Since April 2015 there has been a charge to capital gains tax on non-residents disposing of UK residential property.
Whilst the rules came into force a couple of years’ ago, many remain unaware of the rules, and in particular the very tight 30 day time limit for submitting Non-Resident CGT returns to HMRC following disposal of the property.
This can be particularly demanding as the rules on NRCGT will often require that a valuation of the property as at April 2015 be carried out as, effectively, only gains from this point on would be taxable. Taking action in advance is likely to be the best approach.
As ever in tax, the position in not straightforward, as there are a number of different options for calculating the gain which can be elected for by the taxpayer. This is another area that taking professional advice will help to maximize any planning opportunities.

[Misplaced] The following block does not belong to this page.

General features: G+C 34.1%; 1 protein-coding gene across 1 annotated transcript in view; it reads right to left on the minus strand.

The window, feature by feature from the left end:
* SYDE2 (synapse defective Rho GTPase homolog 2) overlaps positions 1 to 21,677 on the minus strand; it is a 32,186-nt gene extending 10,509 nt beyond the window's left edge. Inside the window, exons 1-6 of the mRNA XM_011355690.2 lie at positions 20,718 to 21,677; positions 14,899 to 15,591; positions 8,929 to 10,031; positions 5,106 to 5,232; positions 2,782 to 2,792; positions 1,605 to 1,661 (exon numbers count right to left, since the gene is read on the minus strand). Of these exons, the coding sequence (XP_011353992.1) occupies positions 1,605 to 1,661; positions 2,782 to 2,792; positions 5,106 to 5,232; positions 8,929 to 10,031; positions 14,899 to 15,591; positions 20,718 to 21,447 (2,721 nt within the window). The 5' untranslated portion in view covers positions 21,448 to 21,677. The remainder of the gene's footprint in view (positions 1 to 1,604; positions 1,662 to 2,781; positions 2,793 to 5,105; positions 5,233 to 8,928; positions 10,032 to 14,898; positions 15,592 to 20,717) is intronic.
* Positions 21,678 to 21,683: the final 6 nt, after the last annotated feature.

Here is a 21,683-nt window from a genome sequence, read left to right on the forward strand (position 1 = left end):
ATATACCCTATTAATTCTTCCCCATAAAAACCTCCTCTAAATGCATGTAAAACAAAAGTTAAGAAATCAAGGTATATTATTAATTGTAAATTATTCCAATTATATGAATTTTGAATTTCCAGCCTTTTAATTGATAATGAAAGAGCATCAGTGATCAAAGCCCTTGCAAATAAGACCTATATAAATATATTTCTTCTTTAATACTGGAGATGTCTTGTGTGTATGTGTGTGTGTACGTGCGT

A further complication can arise as the rules apply to non-UK residents. However, it is possible that a taxpayer could be unaware of their residence status at the point of disposal because the rules on UK residence can apply to the whole tax year, even when changes take place in the year. Unexpectedly becoming non-resident would mean that a NRCGT return would be needed within 30 days of becoming non-resident, which is likely to catch many people out.
If you are disposing of UK property and are non-resident or spend time outside the UK, it is important to take professional advice as soon as possible. We would be delighted to assist and have advised a number of clients on the rules regarding Non-Resident Capital Gains Tax (NRCGT).